This week I introduce some rules regarding the Verb in German, specifically the regular verbs. This is the initial, easier step of the verb-learning process. In Week 6, I highlighted the Modal Verb, which I will blend into this week’s rules for regular verbs.
Lets look at an example I used previously in Week 2.
Ich gebe der Frau ein Buch. (I am giving the lady a book.) The verb is geben.
The first thing you see and need to remember is that the Verb in this main clause (simple sentence) always occupies the 2nd position. Yes, there are some exceptions but this is the first thing a student is taught about German sentence construction.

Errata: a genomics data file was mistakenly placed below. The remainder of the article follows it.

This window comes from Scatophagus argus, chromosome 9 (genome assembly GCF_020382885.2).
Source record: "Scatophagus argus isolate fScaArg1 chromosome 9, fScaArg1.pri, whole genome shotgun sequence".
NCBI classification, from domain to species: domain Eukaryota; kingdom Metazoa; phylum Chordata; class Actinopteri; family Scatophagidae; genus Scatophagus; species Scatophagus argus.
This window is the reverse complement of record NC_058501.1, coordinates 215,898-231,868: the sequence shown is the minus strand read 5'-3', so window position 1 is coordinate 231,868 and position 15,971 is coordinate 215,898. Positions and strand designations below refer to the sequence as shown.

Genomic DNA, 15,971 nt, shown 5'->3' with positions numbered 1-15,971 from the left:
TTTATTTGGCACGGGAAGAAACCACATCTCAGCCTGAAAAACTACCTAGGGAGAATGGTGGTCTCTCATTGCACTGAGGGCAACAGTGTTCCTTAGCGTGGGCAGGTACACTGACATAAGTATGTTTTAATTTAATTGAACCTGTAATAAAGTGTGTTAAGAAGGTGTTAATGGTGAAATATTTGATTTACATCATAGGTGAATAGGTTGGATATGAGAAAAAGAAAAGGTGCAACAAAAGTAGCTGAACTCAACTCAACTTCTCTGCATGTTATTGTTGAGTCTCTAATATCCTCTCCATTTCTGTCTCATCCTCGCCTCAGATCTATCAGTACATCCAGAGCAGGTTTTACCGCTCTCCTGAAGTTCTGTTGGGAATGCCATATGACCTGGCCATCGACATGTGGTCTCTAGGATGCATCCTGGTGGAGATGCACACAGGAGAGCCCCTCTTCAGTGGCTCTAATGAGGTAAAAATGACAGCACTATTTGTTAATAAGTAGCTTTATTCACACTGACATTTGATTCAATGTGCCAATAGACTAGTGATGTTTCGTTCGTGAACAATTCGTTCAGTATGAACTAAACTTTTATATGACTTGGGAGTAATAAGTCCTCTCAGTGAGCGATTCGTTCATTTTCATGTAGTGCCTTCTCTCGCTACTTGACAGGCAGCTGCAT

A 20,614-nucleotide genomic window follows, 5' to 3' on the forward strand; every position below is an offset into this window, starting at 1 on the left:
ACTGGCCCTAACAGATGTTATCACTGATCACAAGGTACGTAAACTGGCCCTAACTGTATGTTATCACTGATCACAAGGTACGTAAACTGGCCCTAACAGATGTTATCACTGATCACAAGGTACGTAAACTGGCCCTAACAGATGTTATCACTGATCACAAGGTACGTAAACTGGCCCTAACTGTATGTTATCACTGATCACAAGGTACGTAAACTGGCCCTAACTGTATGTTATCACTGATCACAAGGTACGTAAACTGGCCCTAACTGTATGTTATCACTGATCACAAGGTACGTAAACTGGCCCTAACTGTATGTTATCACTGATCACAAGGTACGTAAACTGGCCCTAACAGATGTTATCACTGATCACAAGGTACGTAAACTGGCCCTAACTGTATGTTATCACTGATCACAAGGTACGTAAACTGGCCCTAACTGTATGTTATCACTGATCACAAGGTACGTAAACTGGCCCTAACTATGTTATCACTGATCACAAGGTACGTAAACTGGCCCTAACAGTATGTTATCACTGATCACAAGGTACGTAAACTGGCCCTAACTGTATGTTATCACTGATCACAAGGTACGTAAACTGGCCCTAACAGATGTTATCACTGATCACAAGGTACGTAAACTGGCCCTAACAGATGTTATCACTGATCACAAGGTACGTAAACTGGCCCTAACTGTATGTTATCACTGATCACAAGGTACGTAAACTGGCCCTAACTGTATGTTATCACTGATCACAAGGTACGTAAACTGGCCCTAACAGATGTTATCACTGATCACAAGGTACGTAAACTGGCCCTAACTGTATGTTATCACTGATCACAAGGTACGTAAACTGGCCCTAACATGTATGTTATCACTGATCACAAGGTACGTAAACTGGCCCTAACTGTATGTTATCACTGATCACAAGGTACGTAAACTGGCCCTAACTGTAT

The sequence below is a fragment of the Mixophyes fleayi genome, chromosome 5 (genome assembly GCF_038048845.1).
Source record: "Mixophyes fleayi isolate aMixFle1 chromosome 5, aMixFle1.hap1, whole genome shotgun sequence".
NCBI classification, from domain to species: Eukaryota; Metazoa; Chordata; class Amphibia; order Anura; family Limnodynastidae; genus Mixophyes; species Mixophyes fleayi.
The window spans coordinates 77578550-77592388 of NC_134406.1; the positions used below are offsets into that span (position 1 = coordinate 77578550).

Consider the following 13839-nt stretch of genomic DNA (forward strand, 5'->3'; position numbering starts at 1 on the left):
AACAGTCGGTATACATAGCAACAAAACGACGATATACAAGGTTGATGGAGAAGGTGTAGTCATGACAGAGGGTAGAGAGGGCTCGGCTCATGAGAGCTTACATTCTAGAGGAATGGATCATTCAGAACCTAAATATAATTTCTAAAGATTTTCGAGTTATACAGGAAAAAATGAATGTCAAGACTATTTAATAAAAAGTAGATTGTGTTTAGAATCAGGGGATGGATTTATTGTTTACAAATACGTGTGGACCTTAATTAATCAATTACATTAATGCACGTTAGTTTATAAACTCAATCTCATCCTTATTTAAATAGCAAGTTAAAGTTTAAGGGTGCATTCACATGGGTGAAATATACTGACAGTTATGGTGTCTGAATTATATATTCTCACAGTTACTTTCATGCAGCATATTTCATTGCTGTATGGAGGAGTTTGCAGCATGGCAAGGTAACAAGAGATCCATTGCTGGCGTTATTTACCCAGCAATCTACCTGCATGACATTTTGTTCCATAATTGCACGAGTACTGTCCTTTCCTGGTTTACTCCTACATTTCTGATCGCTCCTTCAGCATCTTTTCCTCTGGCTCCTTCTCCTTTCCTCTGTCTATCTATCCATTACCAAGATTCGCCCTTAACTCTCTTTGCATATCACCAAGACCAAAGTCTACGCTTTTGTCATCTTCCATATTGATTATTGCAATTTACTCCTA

When dealing with a regular verb, the best way to remember its conjugation is (1) to identify the ‘stem of the verb’, which usually is done by removing the -en or -n at the end and (2) then replacing it with the following as seen below.
In the case of regular verbs that end with -den or -ten, an “e” is added before the consonant, in this case the ‘s’ or the ’t’.
In the third case, just in the second person singular “du” does a change occur.
When using a modal verb in a simple sentence, the modal verb occupies the second position and is conjugated while the verb infinitive is pushed to the end of the sentence. An example is shown below. The modal verb used is müssen and is conjugated. The verb infinitive is bleiben, which gets conjugated in the first sentence.
The complete set of pictures above can be downloaded as a pdf here.